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It All Begins On Opening Day : Then and Now: Coming Apart at the Seams. How Baseball Owners, Players and Television Executives Have Led Our National Pastime to the Brink of Disaster: By Jack Sands and Peter Gammons (Macmillan: $24; 312 pp.) : BASEBALL IN THE AFTERNOON: Tales From a Bygone Era. By Robert Smith (Simon & Schuster: $21; 272 pp.)

April 04, 1993|Thomas Gilbert | Gilbert has authored and co-authored four books on baseball history

It has become fashionable to complain that baseball is in decline. Sportswriters everywhere cry that the sky is falling: Games are too long, the sport is selling out to television, clubs are spending themselves into bankruptcy on lazy, overrated ballplayers. As columnist/television commentator Peter Gammons and sports agent Jack Sands write in the prologue to "Coming Apart at the Seams: How Baseball Owners, Players and Television Executives Have Led Our National Pastime to the Brink of Disaster," "No one--player, owner or fan--seems to enjoy the game any more."

By almost any measure, though, the baseball business is booming. In the face of a slow economy, major-league attendance has risen every year but one since 1986, and cable ratings are growing even faster. Investors eagerly lined up for the right to spend $95 million apiece for the two 1993 expansion franchises. The game on the field is in great shape, too; fans can enjoy Cal Ripken, Ryne Sandberg, Nolan Ryan, Rickey Henderson, Dennis Eckersley and many other players who rank among the best of all time.

Sands' and Gammons' book never does justify its rather hysterical title. We hear from owners who think that player salaries are out of control and that chaos is around the corner. We hear from veteran stars who think that young players are selfish and money-conscious.

Not only is this not exactly news--such sentiments have been commonplace in professional baseball since the 1880s--but some of Gammons' and Sands' sources seem to have an underdeveloped sense of irony. Carlton Fisk feels that many of his fellow players are overpaid, but does not hesitate to complain about his own contract. And there is much unintentional humor in Chicago White Sox part-owner Eddie Einhorn's prediction of disaster if Japanese investors are allowed into American baseball: "They won't care about the local communities, only about protecting their investment. Eventually one will move his franchise without league approval and sue when the move is blocked." This from a man who extracted a new $250-million ballpark from his "local community" with a threat to move his team to Florida.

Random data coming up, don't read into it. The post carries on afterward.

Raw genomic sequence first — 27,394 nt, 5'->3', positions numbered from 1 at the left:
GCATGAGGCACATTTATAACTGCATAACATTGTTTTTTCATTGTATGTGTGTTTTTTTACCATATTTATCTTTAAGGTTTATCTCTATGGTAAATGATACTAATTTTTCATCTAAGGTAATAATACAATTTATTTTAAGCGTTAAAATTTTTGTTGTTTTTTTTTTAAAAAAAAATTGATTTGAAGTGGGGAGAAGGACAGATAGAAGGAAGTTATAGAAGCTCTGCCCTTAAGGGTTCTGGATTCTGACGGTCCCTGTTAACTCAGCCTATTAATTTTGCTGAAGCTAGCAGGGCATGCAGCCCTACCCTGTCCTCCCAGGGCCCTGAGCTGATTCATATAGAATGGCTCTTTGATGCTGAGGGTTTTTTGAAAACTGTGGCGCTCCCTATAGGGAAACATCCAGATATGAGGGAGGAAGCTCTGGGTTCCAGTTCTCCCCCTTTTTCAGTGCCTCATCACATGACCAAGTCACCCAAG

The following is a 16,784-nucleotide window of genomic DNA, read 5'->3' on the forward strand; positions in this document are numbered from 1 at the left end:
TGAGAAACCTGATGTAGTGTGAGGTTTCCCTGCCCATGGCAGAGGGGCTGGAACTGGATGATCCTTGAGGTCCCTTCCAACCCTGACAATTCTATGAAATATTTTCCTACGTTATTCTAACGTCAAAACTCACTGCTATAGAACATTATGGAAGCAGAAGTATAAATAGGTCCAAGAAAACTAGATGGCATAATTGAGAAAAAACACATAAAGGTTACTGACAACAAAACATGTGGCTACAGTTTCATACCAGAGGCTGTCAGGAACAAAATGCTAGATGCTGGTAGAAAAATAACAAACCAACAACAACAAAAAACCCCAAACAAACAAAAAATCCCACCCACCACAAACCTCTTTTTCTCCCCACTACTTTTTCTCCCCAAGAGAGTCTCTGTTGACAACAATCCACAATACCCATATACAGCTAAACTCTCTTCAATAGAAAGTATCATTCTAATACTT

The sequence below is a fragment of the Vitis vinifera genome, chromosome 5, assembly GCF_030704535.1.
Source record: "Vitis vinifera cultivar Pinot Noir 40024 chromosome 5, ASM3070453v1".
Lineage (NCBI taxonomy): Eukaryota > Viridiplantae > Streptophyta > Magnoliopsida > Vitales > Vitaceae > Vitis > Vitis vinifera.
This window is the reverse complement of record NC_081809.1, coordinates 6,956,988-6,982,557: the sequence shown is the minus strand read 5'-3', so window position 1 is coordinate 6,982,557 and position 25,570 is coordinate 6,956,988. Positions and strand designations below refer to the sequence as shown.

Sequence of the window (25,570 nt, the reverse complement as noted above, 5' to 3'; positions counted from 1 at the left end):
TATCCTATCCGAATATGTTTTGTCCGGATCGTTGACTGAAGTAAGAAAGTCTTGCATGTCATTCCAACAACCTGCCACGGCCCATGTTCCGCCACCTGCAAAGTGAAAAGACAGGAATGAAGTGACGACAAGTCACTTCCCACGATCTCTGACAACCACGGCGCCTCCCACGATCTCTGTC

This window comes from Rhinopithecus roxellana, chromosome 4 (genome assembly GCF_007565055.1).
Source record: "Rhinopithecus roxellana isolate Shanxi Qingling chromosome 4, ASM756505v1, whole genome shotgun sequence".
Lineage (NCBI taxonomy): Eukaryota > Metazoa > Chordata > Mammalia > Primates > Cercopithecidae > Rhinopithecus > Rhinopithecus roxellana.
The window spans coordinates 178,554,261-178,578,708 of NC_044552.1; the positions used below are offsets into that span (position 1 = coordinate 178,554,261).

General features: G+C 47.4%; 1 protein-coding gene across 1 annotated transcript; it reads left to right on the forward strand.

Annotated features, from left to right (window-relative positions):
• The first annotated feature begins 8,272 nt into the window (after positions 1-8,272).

Gammons and Sands do not make a clear case that the sport of baseball is in serious peril or that, if it were, players or television executives deserve any of the blame. After all, both simply negotiate with a cartel of owners who hire and fire commissioners, move or establish franchises and run their business more or less the way they wish, thanks to baseball's exemption from antitrust laws. What "Coming Apart at the Seams" does make quite clear, however, is that many baseball owners are very unhappy in spite of their privileges.

The bulk of the book is given to a gossipy, "inside" account of the decade of owner-player, owner-commissioner but mostly owner-owner conflicts that have led to this state of affairs. Starting with Commissioner Bowie Kuhn's ouster in 1984, we follow the owners--many of whom outdo the greatest on-field prima donna in vanity and arrogance--as they lock out spring-training camps, illegally collude to restrict free agency, and achieve a poisonous labor-relations climate in a time of industry-wide growth and prosperity. Unable to solve their biggest problem--the inequity in local broadcasting revenues between large-market and small-market teams--today's owners have graduated to such a state of disunion that they seem unable to agree, in Peter Ueberroth's words, "on what to have for breakfast." Issues of divisional realignment, scheduling and a new playoff structure wait, while the owners try to decide who, if anyone, should succeed Fay Vincent as commissioner.

Whether all of this amounts to the "brink of disaster" or simply the storm before the inevitable calm of revenue sharing in baseball, Gammons and Sands contrast the difficult present with a glimpse of a startlingly rosy baseball future in which all is contentment and prosperity. Players and owners cooperate and fans in glistening new ballparks watch replays, read statistics and even order hot dogs on seat-mounted interactive video screens. While some aspects of this vision are a bit loony--what are the chances that the year 2000 will see a brand-new ballpark in Havana christened Fidel Castro Stadium?--and there is little explanation of how baseball is supposed to get there from here, this too-brief section is by far the most intriguing part of the book.

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